Tips & Hints

What is a good Net Promoter Score?

Published on 31 December, 2021

If you’ve come here, you might already know what a Net Promoter Score (NPS) is, but do you know if it’s enough? What is a good score for your business?

Understanding your NPS, creating strategies to improve it, and using it efficiently to grow your business, reduce cart abandonment and/or improving your customer’s experience starts by getting familiar with your score and what it means.

Benchmarking the NPS can be a complex process, but today we’ll break it down for you and so you can learn how to effectively measure your net promoter score and make it beneficial for your business.

How to calculate your Net Promoter Score (NPS)

Your net promoter score is based on asking one simple question:

How likely is it that you would recommend us to a friend or colleague?

Customers will then rate their answer on a scale from 0 to 10, with 0 being the ‘Least likely’ and 10 being ‘Most likely’. Based on what score the customer selects, you will group them into these 3 categories:


These are customers who gave a score from 9 to 10. They are likely to stay loyal to your business for a long time. These customers will probably go out of their way to speak highly of you within their network, they’ll promote your products and services, and will come back to you for more time and time again.


These customers gave a score from 7 to 8. They are satisfied with your business, but won’t go out of their way to refer you to their family and friends. They are likely to keep their options open to shop around and will stay neutral in their opinions.


These are customers who gave a score from 0 to 6. They are not satisfied with your product or service, will not recommend your business to their network and may go so far as to damage your reputation by speaking negatively and writing bad reviews about you. They are not likely to come back to you unless you take some action.

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The NPS formula

To calculate your NPS, subtract the percentage of Detractors from the percentage of Promoters. This will give you your overall Net promoter Score. For example, if you surveyed 100 customers and 80 of them gave you a score of 9 or 10, your percentage of Promoters is 80%. If 10 people gave you scores from 0 to 6, you have 10% Detractors. Your NPS in this situation will be 70% (80-10=70).

So, what do you do with this data? How can you improve your score and what score is ideal for your industry? How can you reduce cart abandonment, keep your customers happy and increase customer retention?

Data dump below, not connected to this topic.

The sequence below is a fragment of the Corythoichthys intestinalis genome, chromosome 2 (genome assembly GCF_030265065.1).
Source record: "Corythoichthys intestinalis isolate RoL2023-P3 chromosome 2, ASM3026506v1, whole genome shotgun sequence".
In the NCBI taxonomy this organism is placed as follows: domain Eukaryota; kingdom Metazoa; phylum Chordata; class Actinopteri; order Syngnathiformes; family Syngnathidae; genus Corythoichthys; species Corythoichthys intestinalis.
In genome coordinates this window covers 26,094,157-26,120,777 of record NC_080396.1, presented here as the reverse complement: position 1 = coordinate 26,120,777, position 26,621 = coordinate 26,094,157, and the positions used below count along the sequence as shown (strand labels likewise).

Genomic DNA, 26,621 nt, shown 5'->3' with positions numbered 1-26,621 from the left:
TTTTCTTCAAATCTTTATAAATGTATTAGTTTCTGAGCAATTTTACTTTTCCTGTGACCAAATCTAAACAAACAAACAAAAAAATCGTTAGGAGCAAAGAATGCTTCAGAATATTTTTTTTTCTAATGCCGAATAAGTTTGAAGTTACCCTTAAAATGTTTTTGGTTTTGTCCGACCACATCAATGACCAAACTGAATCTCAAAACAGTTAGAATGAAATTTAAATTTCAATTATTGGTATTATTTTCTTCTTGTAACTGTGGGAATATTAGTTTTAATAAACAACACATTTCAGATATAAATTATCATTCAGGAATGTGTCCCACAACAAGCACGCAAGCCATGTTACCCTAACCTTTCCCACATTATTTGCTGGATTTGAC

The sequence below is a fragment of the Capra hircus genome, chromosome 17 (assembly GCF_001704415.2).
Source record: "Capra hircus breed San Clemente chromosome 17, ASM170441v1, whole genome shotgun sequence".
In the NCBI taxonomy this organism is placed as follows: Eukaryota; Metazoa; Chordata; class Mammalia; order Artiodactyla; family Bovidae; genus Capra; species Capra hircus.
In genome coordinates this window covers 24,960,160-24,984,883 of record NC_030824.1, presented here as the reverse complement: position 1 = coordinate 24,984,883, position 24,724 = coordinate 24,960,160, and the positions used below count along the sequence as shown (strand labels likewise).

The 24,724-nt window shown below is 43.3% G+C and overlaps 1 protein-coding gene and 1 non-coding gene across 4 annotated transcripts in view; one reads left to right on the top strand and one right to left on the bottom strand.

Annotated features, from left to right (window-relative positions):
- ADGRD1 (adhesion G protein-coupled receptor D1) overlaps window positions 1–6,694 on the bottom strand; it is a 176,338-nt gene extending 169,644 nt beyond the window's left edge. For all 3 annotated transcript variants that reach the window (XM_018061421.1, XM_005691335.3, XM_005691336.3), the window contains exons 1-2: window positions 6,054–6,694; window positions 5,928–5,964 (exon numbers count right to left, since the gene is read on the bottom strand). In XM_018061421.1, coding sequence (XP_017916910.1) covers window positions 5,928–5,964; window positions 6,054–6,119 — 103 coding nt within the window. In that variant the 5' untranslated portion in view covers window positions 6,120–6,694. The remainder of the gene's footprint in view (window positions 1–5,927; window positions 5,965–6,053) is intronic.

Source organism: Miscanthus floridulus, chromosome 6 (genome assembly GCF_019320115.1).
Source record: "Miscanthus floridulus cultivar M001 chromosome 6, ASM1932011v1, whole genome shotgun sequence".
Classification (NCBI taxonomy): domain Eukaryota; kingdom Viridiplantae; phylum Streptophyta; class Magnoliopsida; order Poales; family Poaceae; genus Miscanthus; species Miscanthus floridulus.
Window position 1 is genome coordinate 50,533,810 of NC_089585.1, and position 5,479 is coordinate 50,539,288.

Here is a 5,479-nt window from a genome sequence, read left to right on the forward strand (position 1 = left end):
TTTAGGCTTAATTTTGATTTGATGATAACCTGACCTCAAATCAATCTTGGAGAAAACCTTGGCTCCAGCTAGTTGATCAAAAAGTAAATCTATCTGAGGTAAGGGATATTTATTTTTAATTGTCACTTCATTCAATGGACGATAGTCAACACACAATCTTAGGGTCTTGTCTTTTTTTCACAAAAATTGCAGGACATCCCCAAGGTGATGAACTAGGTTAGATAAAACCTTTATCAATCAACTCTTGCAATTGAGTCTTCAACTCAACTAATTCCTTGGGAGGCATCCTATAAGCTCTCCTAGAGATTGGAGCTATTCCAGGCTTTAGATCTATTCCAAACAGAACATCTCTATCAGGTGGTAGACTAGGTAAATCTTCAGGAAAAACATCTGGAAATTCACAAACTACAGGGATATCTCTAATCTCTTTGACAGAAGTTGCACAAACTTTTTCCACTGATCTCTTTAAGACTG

Your next aim should be to turn the Detractors into Promoters, and you can start by benchmarking your NPS with industry standards and those of your competitors.

What is a good score for NPS?

NPS is an absolute number between -100 to 100. As a baseline number, any positive NPS is deemed to be good NPS. According to SurveyMonkey, the average score for the NPS is +32, with a median of +44.

However, since each industry has its own standard, expectations and outcomes, this is not always the best approach for everyone. The NPS can vary dramatically and can depend on how many people are taking the survey, as well as what part of their customer journey they’re being asked their opinion on. To accurately know if your NPS is good or bad, you need to benchmark them within your industry, as well as considering the various internal and external factors that could skew a score.

Let’s look at some elements to keep in mind when benchmarking your NPS.

Compare by region

Different cultures and people across the world deal with ratings and business reviews differently. In the US, it is common for customers to be generous and open with their feelings and they would be happy to provide higher scores when they are satisfied with a business.

However, in some cities and even in certain cultures, giving a perfect score to a business is frowned upon. Perspective compared their SaaS clients across the world and found that their net promoter scores varied from country to country, sometimes showing 20 to 30 points difference at a time.

If you are operating a global company, you might need to consider surveying different regions and cities separately and comparing it within that specific region only and not for your company as a whole.

Compare by industry